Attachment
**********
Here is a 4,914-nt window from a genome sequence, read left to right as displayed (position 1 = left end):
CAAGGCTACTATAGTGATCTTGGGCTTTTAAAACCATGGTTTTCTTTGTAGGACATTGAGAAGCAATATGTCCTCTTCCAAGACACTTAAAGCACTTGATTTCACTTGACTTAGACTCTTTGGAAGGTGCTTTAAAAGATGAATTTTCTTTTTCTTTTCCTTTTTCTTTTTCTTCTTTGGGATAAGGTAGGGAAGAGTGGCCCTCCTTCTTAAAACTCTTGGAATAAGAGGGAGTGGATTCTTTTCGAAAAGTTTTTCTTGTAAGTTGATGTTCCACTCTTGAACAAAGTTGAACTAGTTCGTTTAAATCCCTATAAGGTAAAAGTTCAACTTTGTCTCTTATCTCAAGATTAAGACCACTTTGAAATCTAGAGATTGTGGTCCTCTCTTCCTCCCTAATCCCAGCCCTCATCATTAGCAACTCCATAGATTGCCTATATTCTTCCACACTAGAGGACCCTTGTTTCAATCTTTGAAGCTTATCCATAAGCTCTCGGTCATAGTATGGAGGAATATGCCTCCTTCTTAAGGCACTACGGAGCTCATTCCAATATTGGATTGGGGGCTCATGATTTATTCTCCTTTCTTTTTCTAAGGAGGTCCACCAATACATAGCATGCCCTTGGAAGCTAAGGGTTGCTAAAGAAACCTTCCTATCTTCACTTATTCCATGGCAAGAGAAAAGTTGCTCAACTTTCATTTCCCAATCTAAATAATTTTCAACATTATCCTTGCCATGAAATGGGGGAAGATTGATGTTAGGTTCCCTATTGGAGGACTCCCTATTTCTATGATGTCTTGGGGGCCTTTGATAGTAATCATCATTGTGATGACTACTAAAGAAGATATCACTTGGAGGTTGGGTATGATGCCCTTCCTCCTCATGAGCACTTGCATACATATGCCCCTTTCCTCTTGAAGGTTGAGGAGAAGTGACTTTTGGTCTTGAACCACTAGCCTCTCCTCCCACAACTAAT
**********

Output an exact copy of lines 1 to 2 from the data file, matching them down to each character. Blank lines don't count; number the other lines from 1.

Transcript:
Here is a 4,914-nt window from a genome sequence, read left to right as displayed (position 1 = left end):
CAAGGCTACTATAGTGATCTTGGGCTTTTAAAACCATGGTTTTCTTTGTAGGACATTGAGAAGCAATATGTCCTCTTCCAAGACACTTAAAGCACTTGATTTCACTTGACTTAGACTCTTTGGAAGGTGCTTTAAAAGATGAATTTTCTTTTTCTTTTCCTTTTTCTTTTTCTTCTTTGGGATAAGGTAGGGAAGAGTGGCCCTCCTTCTTAAAACTCTTGGAATAAGAGGGAGTGGATTCTTTTCGAAAAGTTTTTCTTGTAAGTTGATGTTCCACTCTTGAACAAAGTTGAACTAGTTCGTTTAAATCCCTATAAGGTAAAAGTTCAACTTTGTCTCTTATCTCAAGATTAAGACCACTTTGAAATCTAGAGATTGTGGTCCTCTCTTCCTCCCTAATCCCAGCCCTCATCATTAGCAACTCCATAGATTGCCTATATTCTTCCACACTAGAGGACCCTTGTTTCAATCTTTGAAGCTTATCCATAAGCTCTCGGTCATAGTATGGAGGAATATGCCTCCTTCTTAAGGCACTACGGAGCTCATTCCAATATTGGATTGGGGGCTCATGATTTATTCTCCTTTCTTTTTCTAAGGAGGTCCACCAATACATAGCATGCCCTTGGAAGCTAAGGGTTGCTAAAGAAACCTTCCTATCTTCACTTATTCCATGGCAAGAGAAAAGTTGCTCAACTTTCATTTCCCAATCTAAATAATTTTCAACATTATCCTTGCCATGAAATGGGGGAAGATTGATGTTAGGTTCCCTATTGGAGGACTCCCTATTTCTATGATGTCTTGGGGGCCTTTGATAGTAATCATCATTGTGATGACTACTAAAGAAGATATCACTTGGAGGTTGGGTATGATGCCCTTCCTCCTCATGAGCACTTGCATACATATGCCCCTTTCCTCTTGAAGGTTGAGGAGAAGTGACTTTTGGTCTTGAACCACTAGCCTCTCCTCCCACAACTAAT